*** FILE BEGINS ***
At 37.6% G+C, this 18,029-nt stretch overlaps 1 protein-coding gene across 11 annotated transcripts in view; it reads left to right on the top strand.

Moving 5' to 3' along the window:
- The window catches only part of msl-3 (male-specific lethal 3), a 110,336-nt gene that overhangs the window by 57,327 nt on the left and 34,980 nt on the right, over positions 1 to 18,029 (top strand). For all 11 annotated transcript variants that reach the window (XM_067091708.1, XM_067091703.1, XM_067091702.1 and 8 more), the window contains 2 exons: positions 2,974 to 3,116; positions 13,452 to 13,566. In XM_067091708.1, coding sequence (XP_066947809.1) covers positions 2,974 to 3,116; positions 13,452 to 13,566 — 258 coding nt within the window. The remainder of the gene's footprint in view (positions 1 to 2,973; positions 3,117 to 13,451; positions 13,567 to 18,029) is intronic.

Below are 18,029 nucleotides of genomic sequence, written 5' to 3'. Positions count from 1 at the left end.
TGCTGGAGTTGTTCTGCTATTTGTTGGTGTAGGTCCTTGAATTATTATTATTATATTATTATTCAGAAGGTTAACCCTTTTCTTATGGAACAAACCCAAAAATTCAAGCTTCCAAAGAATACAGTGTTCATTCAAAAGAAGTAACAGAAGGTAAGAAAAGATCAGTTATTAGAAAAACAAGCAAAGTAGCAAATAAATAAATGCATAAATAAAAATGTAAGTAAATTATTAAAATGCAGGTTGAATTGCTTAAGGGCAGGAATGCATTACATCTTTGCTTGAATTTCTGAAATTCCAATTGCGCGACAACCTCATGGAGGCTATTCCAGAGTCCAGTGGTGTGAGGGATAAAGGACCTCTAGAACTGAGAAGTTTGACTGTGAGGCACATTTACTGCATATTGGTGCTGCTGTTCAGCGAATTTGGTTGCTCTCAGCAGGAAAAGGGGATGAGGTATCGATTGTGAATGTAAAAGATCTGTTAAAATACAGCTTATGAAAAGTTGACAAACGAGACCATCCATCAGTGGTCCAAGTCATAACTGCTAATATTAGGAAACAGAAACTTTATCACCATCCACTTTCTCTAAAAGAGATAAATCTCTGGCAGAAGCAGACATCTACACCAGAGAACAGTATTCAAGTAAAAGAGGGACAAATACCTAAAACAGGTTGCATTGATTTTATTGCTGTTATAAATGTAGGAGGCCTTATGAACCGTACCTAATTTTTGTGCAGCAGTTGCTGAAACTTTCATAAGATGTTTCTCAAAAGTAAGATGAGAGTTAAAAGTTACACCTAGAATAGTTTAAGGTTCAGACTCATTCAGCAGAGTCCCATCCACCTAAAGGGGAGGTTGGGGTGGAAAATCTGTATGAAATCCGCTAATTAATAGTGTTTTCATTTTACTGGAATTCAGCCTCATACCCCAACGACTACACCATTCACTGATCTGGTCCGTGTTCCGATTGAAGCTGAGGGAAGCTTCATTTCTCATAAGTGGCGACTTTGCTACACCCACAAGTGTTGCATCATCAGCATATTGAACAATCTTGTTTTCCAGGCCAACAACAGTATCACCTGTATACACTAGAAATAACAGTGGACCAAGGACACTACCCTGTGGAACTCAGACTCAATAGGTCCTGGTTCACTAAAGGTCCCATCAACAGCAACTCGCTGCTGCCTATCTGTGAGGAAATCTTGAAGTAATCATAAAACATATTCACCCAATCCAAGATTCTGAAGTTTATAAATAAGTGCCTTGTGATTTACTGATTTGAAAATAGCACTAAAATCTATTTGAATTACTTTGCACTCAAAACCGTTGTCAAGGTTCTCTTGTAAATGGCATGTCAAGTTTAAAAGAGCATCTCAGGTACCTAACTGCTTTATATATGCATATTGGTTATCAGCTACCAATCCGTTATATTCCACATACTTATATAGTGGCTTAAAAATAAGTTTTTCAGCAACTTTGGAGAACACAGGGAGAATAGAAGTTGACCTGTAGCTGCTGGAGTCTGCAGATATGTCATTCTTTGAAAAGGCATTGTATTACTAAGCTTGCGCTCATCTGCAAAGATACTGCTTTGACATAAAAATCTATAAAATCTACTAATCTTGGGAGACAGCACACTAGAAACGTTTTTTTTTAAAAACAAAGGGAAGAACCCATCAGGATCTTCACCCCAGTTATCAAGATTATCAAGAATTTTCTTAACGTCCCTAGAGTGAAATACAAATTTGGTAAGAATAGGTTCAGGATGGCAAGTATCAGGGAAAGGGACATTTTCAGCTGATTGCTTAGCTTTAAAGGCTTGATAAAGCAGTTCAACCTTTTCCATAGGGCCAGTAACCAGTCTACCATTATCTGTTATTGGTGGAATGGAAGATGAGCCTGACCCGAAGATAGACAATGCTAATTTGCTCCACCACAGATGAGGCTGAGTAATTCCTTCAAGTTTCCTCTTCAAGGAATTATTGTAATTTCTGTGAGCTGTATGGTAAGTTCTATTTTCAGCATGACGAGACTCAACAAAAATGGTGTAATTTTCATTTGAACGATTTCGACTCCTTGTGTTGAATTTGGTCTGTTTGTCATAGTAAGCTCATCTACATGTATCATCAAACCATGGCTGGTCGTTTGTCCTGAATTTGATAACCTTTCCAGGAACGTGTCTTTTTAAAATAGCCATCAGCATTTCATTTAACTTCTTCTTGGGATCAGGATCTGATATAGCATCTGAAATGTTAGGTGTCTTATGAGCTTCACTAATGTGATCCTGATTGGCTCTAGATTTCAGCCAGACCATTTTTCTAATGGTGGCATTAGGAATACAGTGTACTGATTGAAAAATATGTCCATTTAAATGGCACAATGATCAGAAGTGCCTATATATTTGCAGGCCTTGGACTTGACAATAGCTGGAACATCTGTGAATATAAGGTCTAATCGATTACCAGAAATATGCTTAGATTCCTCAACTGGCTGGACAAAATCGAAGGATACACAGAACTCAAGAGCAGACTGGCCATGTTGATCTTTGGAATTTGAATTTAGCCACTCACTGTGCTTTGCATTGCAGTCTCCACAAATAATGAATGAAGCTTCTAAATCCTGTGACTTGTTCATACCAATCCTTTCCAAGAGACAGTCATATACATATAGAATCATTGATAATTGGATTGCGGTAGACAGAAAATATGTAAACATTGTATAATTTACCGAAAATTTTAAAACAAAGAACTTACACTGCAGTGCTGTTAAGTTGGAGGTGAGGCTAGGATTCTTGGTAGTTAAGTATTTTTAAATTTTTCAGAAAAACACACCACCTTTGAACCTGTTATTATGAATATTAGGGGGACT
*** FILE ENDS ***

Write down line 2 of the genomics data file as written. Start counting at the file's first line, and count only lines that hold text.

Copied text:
Moving 5' to 3' along the window: